[00122] NovaCentrix PulseForge 1300 system was used for flash heating the test substrates. The stage was set at a z-height of 13 mm. For the 'process development', 2"x2" squares of the coated glass were used with the PulseForge set to flash one time in 'fixed position' mode. The sheet resistance of these samples was measured before and after flash processing via 4-point probe.

[00123] The samples submitted for analytical analysis were 4"x4". The flash parameters used were the set identified as preferred based on the 2"x2" results, but as the piece was larger than the region covered by a single flash event, the mode was shifted to "once through" with overlap set at 2.0 and throughput set at 10 ft/min.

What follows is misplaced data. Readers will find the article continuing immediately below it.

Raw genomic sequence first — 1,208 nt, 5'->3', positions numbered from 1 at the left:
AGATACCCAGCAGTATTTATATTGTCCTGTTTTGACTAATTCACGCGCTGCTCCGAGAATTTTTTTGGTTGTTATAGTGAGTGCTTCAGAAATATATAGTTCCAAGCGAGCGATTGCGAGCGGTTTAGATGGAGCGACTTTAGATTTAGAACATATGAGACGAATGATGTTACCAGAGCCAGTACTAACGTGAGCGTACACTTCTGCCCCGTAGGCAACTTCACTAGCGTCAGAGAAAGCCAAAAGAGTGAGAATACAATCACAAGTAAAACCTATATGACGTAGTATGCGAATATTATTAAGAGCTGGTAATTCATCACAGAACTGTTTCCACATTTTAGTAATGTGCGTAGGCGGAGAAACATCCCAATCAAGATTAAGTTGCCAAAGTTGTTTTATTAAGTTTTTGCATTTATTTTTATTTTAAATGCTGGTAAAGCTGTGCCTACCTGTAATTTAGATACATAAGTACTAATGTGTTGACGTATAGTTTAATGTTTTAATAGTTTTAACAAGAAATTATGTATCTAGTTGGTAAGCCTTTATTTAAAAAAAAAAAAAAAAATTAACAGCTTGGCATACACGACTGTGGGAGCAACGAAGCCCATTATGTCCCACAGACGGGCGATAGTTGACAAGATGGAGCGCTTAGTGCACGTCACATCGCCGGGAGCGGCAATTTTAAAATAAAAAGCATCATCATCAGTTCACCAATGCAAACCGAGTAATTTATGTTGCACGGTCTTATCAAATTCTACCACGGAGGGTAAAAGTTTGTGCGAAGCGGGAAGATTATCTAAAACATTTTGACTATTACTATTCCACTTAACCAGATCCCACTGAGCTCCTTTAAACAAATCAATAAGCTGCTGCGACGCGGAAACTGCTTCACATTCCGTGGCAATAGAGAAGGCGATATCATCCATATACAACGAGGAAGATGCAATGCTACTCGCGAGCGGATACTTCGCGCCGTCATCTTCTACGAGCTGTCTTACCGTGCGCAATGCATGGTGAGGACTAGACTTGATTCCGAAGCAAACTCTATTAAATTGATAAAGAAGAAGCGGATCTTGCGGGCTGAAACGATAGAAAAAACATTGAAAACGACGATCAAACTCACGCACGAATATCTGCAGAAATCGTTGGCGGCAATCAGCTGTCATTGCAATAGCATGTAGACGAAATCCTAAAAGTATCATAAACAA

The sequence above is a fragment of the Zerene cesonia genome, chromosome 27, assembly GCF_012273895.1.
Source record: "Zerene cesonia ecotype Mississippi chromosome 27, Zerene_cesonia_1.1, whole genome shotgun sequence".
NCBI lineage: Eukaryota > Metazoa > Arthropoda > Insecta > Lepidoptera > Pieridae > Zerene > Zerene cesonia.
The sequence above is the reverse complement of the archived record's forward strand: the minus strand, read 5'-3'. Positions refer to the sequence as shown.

[00124] Figure 15 shows flash conditions used in this assessment. The Ί kW series of samples are all cut from one of the 12x12s of Sungate 460 with the primer increased by 1 kW, the Ί .SkW series of samples are all cut from one of the 12x12s of Sungate 460 with the primer increased by 1 .5 kW, and the '2kW series of samples are all cut from one of the 12x12s of Sungate 460 with the primer increased by 2 kW. The 'Norn' series of samples are the cut from a 12x12 of nominal Sungate 460. The 'before flash' sheet resistances showed slight differences between the versions, with the nominal Sungate 460 before-flash sheet resistivity of approximately 3.68 Q/sq. being the highest, the Ί kW and Ί .SkW series showing approximately 3.58 Q/sq. and the '2kW series measuring close to 3.63 Q/sq.